Brighton's housing backlog will take nine years to clear, says Shelter
A new report by homeless charity Shelter has calculated that it would take Brighton and Hove council nearly nine years to clear their housing backlog, placing Brighton in the bottom third of the country. Shelter says a total of 82 authorities would take between a decade and 33 years to clear their waiting lists.
I am horrified by these figures. With Christmas fast approaching, I can imagine how difficult it must be for families living in temporary accommodation, or waiting to be moved. And with the weather getting colder by the day, and Brighton grinding to a halt (as usual) after a couple of inches of snow have fallen,, it is unacceptable that we should even have one homeless person sleeping on the streets in the UK.
The Green Party believes that the Government has a key role to play in addressing the housing crisis by employing building workers in a large programme of environmentally sustainable social housing, creating both new homes and new jobs.
And locally, the Council has a responsibility to make extra efforts to ensure empty homes are brought into use - a real problem here in Brighton. Greens strongly advocate extra support to enable the homeless to get off the streets and into safe accommodation.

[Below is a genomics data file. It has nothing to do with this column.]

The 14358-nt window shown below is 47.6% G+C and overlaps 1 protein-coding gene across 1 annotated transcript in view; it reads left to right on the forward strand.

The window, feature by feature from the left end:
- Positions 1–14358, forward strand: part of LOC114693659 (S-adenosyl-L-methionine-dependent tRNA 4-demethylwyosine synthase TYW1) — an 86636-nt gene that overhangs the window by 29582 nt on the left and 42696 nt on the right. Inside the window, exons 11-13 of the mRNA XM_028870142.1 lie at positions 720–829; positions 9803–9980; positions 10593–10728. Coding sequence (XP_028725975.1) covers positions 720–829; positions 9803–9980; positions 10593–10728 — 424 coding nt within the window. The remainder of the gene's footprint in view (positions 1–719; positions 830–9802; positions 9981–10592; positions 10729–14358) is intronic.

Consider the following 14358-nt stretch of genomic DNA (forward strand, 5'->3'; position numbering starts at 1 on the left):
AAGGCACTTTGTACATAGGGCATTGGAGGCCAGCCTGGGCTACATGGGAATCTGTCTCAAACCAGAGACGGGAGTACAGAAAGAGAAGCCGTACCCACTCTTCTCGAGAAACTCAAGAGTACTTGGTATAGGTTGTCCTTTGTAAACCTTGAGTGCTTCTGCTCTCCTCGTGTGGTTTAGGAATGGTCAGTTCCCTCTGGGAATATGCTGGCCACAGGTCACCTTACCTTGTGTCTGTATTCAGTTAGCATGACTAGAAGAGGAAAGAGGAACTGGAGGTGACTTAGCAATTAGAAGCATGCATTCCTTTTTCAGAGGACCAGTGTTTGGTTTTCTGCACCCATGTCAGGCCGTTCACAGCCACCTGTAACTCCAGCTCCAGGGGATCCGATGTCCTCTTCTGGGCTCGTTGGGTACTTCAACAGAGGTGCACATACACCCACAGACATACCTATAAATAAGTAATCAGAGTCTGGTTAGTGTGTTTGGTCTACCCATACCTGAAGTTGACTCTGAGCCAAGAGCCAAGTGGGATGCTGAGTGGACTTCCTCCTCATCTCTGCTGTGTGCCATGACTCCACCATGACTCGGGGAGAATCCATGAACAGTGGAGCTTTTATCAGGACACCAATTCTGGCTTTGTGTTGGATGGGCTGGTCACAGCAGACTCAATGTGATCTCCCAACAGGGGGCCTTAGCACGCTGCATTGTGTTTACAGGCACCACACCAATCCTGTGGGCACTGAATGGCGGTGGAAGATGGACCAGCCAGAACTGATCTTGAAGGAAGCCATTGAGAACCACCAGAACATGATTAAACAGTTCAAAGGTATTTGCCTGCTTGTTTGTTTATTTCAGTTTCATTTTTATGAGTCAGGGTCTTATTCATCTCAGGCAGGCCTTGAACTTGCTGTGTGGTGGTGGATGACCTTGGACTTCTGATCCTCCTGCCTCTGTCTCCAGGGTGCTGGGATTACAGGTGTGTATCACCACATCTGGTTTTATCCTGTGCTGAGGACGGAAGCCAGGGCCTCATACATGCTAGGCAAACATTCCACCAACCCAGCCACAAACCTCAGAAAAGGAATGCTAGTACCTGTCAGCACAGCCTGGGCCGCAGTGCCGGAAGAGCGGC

Mary M and Gordon B should be ashamed of themselves - I bet they'll be nice and warm this Christmas.
Caroline Lucas MEP, Green Party leader, and (hopefully) Brighton Pavilion's next MP, told today's Argus (not online yet): "Many families are forced to leave the city because they cannot find affordable homes, and workers such as nurses, teachers and local government workers struggle to afford to live in the communities they work for. The Council needs to introduce first time buyer grants, which would revive the private housing market, and stop the sale of council houses in order to put an end to this postcode lottery of housing."
I'm Ben Duncan, a Green Party councillor for the Queen's Park ward of Brighton. I'm also proud to be a member of Brighton and Hove City Council's Executive Cabinet, the first Green Party cabinet in the country.
I'm responsible for Communities, Equalities and Public Protection - a diverse portfolio including Community Development, Community Safety, Partnerships with the Police and Fire Service, Equalities, Grants to smaller organisations, Trading Standards, Licensing and Environmental Health, Animal Welfare and, not least, Public Health.
I'm also Brighton and Hove City Council's representative on Sussex Police Authority (one of only three Green Party police authority members in the country), the Community and Voluntary sector Forum and Brighton Unemplotyed Families centre Project.
I like hanging out with my eight-year-old son, cooking and eating vegan food, political philosophy, punk music and running, when I get time (not as often as a like).
I was educated in Hastings, Leeds and London and most recently did a Masters' Degree in Human Rights.